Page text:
Head lice infestation

is the colonization of the scalp by an insect known as the head louse. The insect bites are what causes the head to itch. Head lice are passed very easily from one person to another.

Why are lice and nits so hard to get rid of?

Lice—a nightmare for parents—is one of the most common ailments passed around schools. How is it that insects so small can wreak so much havoc? And what can you do to get rid of them?

Relentless invaders

All it takes is one insect to climb on a person’s head and colonization is underway. Contrary to popular belief, lice do not jump; they climb up hair strands very quickly. So, you can get lice touching heads with someone who has lice, or more rarely, through indirect contact (like by sharing a scarf or hat).
Female lice lay 5–10 nits (or lice eggs) each day. The eggs hatch in seven days—meaning a full-blown infestation can happen very quickly. Lice measure just 4 mm long and can live up to 30 days in hair or 1–2 days otherwise.

The best defense against lice is a good offense. Keep a sharp eye on your child’s hair and scalp so you can stop a potential infestation before it gets out of hand.

A female louse can have 200–300 babies!

Female lice lay 5–10 nits a day, which comes out to 200–300 nits over their one-month lifespan.

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Tenacious pests

It can happen to anyone

It’s a myth that only people who don’t wash their hair regularly get head lice. Anyone can fall victim, regardless of their age, ethnic origin, social status, or hair-washing frequency! That said, children (especially girls) aged six to eight are the most commonly affected, since their hair often comes into contact with their friends’ hair when they play.

Lice are surprisingly tenacious. Their tiny claws give them a tight grip on hair strands—making them extremely difficult to get rid of. They can withstand chlorinated water, shampoo, and high temperatures; they have even become resistant to the neurotoxins and chemicals typically used to treat head lice. What’s more, lice can block their respiratory passages to avoid being affected by airborne pesticides. That’s why the best treatments are those that work mechanically to physically block a louse’s orifices, thereby suffocating it. Simple and effective.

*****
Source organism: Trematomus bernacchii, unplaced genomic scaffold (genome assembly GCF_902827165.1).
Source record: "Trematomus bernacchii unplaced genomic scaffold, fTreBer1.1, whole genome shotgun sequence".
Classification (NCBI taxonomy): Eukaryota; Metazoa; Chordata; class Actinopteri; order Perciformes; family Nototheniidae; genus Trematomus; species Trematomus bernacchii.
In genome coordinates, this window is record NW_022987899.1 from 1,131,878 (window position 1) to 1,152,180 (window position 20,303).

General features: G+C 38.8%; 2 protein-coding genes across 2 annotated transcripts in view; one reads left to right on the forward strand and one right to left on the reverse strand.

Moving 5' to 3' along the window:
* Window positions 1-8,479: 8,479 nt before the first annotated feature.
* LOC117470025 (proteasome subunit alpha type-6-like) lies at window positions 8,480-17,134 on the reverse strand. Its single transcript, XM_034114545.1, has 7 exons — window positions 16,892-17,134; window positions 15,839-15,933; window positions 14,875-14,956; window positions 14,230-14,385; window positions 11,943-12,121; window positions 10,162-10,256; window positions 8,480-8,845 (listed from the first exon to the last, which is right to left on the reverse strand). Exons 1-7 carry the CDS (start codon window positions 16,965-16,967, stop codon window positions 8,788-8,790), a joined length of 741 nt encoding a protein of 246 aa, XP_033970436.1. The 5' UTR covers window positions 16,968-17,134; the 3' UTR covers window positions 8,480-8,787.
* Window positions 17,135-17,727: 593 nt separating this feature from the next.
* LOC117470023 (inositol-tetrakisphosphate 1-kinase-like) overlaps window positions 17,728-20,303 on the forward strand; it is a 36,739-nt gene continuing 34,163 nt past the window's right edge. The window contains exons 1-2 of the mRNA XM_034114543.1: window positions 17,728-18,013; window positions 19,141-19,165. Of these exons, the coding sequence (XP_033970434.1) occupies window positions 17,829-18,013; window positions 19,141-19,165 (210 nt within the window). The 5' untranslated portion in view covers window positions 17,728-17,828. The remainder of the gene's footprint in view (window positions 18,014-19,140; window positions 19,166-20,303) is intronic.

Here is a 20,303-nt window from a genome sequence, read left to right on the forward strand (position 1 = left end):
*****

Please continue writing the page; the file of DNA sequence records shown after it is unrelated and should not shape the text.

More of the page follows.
Two proven methods for killing lice

Now you can choose between two effective ways of getting rid of lice: suffocation or electrocution. A new generation of treatments contain fatty substances like dimethicone and coconut oil that suffocate the insects by blocking their respiratory passages. Another option is to use combs that give out a small electric discharge that electrocutes the tiny pests—but is completely harmless to humans, even children.

You will also need to disinfest your home. Store any potentially infested clothes, towels, and bed linens in airtight bags for at least 36 hours (to suffocate the insects) and/or wash them at a temperature of at least 60°C. You should do this again one week later since nits and young lice tend to be particularly resistant.

How to get rid of lice for good

Lice feed on blood and thrive in warm, moist environments (like a person’s head). But outside the head they can survive for only one or two days. Here’s how to get—and stay—lice-free:
– Avoid contact with affected hair and clothing; avoid sharing things like hats, scarves, and hair accessories
– Keep long hair tied back
– Use an anti-lice spray
– Treat the entire family, not just the person visibly affected
– Store any potentially infested clothes, towels, and bed linens in airtight bags for at least 36 hours and/or wash them at at least 60°C
– Regularly inspect all family members’ hair

Winning the war against lice

– Because an ounce of prevention is worth a pound of cure, use our Anti-lice and nit spray.
– Get the insects out of your hair in just 15 minutes with our Anti-lice and nit shampoo. Those with sensitive scalps can try our Anti-lice and nit radical treatment cream.
– For instant results on dry or wet hair, use our Anti-lice and nit electric comb.